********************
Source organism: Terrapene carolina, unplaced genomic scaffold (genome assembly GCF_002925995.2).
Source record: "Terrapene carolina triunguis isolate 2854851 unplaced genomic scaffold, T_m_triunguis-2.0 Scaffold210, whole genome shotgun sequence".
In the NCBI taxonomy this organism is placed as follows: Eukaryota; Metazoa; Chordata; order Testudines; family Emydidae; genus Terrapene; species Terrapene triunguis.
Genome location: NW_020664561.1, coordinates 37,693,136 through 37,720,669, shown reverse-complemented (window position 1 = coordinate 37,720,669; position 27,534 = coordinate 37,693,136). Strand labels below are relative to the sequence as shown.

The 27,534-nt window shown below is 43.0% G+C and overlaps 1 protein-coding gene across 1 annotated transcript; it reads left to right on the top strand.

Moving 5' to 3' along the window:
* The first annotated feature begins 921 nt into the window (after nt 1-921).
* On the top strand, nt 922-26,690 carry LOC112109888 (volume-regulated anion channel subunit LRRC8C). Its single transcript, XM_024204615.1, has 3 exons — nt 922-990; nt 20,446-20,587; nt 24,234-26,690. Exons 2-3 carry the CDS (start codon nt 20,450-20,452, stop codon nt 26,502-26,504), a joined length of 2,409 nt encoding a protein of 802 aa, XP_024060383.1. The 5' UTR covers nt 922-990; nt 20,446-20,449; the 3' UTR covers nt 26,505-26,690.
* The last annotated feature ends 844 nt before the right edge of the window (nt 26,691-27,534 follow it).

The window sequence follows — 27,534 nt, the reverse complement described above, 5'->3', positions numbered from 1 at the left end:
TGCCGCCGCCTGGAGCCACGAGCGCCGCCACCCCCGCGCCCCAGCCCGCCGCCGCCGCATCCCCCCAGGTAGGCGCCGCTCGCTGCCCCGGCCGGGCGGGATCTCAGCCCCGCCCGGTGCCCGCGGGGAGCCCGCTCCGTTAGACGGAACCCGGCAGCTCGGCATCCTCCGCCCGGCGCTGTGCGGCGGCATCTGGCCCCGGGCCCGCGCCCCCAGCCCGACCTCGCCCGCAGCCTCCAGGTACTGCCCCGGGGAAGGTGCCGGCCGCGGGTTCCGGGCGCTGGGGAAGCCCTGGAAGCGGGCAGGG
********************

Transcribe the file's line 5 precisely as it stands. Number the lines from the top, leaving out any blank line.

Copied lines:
The 27,534-nt window shown below is 43.0% G+C and overlaps 1 protein-coding gene across 1 annotated transcript; it reads left to right on the top strand.